The best books with characters who preserve—or discover—their humanity in war

Who am I?

Growing up in postwar Germany, I have always been fascinated by how people survive wars emotionally and retain their humanity. In my extensive research for Captives, I came across an account of a German soldier in North Africa, whose tank had been hit and was engulfed in flames. A human torch, he jumped from the tank, expecting to be killed by British soldiers who were nearby. Instead, they rolled his body in the sand to extinguish the flames and called a medic, saving his life. This act of humanity moved me and inspired me to make the preservation of one’s humanity in war the central theme in my novel.


I wrote...

Captives

By Reiner Prochaska,

Book cover of Captives

What is my book about?

In September 1944, Florian Schneider, a code breaker for the German Army, is interned at the Frederick, Maryland, POW Camp. His fellow inmates mistrust the soldier, whose rank belies his excellent command of English. Once Schneider earns the trust of his peers, he proposes a plan for escape: On New Year’s Eve, a group of German soldiers will steal a car and head for the New Jersey coast. 

Schneider knows that two spies are scheduled to be delivered via submarine to the coast of Maine around New Year’s Day 1945 and believes that he can radio the sub to pick them up off the East Coast. When the escape attempt fails, the men blame Schneider and convene a Court of Honor to decide his fate.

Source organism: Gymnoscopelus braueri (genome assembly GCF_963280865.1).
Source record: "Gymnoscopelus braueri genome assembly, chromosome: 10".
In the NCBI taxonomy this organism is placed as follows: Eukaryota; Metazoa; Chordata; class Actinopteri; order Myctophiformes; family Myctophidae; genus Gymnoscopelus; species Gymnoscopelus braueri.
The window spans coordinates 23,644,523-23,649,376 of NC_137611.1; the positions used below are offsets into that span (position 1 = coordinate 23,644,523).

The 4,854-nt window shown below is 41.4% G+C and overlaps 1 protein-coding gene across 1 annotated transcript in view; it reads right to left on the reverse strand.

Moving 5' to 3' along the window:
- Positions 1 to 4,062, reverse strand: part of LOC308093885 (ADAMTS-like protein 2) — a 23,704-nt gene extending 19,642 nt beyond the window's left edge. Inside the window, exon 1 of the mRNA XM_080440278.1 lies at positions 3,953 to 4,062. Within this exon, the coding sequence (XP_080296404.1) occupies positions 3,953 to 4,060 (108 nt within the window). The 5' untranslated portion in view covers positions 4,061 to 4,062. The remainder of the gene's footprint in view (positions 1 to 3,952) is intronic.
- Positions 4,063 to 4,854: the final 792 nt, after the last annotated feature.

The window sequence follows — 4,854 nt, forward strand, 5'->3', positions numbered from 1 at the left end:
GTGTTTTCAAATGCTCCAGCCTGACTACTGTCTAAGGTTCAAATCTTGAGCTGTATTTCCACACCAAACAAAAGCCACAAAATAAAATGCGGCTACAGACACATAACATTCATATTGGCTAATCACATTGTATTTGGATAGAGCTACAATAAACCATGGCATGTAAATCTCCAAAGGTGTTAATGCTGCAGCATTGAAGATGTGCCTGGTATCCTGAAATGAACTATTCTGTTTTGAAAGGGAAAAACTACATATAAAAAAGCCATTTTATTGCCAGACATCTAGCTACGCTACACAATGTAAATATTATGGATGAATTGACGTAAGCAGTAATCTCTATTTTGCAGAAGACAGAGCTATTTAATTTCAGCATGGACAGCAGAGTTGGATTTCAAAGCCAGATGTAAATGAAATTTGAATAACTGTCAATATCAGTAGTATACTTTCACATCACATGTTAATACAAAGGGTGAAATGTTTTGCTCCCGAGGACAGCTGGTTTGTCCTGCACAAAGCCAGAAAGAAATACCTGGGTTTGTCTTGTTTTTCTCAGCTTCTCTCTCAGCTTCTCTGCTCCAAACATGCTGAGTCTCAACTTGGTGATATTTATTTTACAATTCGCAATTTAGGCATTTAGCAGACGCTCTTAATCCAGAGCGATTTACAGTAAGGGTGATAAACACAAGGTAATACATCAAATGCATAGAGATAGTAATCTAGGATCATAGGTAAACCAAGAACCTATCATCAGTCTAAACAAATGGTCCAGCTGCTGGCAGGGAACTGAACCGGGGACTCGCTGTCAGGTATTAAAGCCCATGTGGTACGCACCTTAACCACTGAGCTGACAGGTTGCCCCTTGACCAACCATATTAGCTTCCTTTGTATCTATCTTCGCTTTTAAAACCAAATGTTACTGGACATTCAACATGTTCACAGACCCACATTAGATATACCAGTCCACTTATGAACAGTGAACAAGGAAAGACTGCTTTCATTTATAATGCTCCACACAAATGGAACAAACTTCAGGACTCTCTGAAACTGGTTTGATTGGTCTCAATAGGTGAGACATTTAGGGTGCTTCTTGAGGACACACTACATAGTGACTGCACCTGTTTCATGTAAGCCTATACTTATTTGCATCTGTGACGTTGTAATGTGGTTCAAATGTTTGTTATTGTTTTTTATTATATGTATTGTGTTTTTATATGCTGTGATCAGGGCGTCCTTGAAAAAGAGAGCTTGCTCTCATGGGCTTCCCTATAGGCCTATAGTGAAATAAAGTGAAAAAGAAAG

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The books I picked & why

Book cover of All the Light We Cannot See

Reiner Prochaska Why did I love this book?

My father was a teenager when he fought in World War II. All my life I have tried to reconcile the dichotomy of my gentle father with the boy who joined the German military when he was 15. Werner Pfennig, the novel’s teenaged German protagonist, illustrates simply and powerfully that, even in a war, our moral compass allows us to make decisions to preserve our humanity.   

In one of the book’s final chapters, Marie-Laure, the blind French protagonist, admits to Werner she is not brave: “I have no choice. I wake up and live my life. Don’t you do the same?” Werner implies that we all have a choice when he replies, “Not in years. But today. Today maybe I did.” 

By Anthony Doerr,

Why should I read it?

37 authors picked All the Light We Cannot See as one of their favorite books, and they share why you should read it.